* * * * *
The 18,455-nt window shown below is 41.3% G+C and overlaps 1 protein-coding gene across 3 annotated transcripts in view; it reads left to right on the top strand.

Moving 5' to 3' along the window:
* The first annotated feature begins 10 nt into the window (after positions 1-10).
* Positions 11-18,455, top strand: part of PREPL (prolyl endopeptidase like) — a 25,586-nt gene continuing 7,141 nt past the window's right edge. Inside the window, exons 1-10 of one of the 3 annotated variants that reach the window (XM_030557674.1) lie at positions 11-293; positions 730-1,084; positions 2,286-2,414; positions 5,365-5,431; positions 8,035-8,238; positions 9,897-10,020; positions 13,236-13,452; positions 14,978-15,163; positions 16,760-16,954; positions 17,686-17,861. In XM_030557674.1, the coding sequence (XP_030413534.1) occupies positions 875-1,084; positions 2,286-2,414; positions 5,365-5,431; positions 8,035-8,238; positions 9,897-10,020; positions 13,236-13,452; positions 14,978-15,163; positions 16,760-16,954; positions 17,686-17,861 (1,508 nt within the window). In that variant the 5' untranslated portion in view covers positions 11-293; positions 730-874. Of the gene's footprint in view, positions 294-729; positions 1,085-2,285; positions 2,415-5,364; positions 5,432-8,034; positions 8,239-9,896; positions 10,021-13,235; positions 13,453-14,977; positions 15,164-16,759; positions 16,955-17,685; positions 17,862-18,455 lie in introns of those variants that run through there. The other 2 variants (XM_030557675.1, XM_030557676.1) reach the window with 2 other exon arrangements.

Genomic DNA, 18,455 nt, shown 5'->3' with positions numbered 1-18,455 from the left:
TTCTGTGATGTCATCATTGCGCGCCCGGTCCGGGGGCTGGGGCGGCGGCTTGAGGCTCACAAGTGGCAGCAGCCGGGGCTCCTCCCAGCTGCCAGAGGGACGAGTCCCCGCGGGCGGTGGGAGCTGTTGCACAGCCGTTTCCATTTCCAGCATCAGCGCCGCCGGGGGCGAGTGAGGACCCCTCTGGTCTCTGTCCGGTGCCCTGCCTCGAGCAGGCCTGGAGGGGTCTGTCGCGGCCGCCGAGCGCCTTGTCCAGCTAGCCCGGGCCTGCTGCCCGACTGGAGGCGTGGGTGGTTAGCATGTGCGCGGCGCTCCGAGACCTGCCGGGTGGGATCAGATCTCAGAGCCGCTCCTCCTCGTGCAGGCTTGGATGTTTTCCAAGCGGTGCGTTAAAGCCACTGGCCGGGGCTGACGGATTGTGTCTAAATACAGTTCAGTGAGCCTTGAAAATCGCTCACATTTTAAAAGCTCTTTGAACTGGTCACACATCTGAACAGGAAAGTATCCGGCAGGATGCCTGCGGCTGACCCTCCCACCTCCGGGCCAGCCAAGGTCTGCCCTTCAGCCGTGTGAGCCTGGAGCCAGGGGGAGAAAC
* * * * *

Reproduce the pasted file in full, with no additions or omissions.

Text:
The 18,455-nt window shown below is 41.3% G+C and overlaps 1 protein-coding gene across 3 annotated transcripts in view; it reads left to right on the top strand.

Moving 5' to 3' along the window:
* The first annotated feature begins 10 nt into the window (after positions 1-10).
* Positions 11-18,455, top strand: part of PREPL (prolyl endopeptidase like) — a 25,586-nt gene continuing 7,141 nt past the window's right edge. Inside the window, exons 1-10 of one of the 3 annotated variants that reach the window (XM_030557674.1) lie at positions 11-293; positions 730-1,084; positions 2,286-2,414; positions 5,365-5,431; positions 8,035-8,238; positions 9,897-10,020; positions 13,236-13,452; positions 14,978-15,163; positions 16,760-16,954; positions 17,686-17,861. In XM_030557674.1, the coding sequence (XP_030413534.1) occupies positions 875-1,084; positions 2,286-2,414; positions 5,365-5,431; positions 8,035-8,238; positions 9,897-10,020; positions 13,236-13,452; positions 14,978-15,163; positions 16,760-16,954; positions 17,686-17,861 (1,508 nt within the window). In that variant the 5' untranslated portion in view covers positions 11-293; positions 730-874. Of the gene's footprint in view, positions 294-729; positions 1,085-2,285; positions 2,415-5,364; positions 5,432-8,034; positions 8,239-9,896; positions 10,021-13,235; positions 13,453-14,977; positions 15,164-16,759; positions 16,955-17,685; positions 17,862-18,455 lie in introns of those variants that run through there. The other 2 variants (XM_030557675.1, XM_030557676.1) reach the window with 2 other exon arrangements.

Genomic DNA, 18,455 nt, shown 5'->3' with positions numbered 1-18,455 from the left:
TTCTGTGATGTCATCATTGCGCGCCCGGTCCGGGGGCTGGGGCGGCGGCTTGAGGCTCACAAGTGGCAGCAGCCGGGGCTCCTCCCAGCTGCCAGAGGGACGAGTCCCCGCGGGCGGTGGGAGCTGTTGCACAGCCGTTTCCATTTCCAGCATCAGCGCCGCCGGGGGCGAGTGAGGACCCCTCTGGTCTCTGTCCGGTGCCCTGCCTCGAGCAGGCCTGGAGGGGTCTGTCGCGGCCGCCGAGCGCCTTGTCCAGCTAGCCCGGGCCTGCTGCCCGACTGGAGGCGTGGGTGGTTAGCATGTGCGCGGCGCTCCGAGACCTGCCGGGTGGGATCAGATCTCAGAGCCGCTCCTCCTCGTGCAGGCTTGGATGTTTTCCAAGCGGTGCGTTAAAGCCACTGGCCGGGGCTGACGGATTGTGTCTAAATACAGTTCAGTGAGCCTTGAAAATCGCTCACATTTTAAAAGCTCTTTGAACTGGTCACACATCTGAACAGGAAAGTATCCGGCAGGATGCCTGCGGCTGACCCTCCCACCTCCGGGCCAGCCAAGGTCTGCCCTTCAGCCGTGTGAGCCTGGAGCCAGGGGGAGAAAC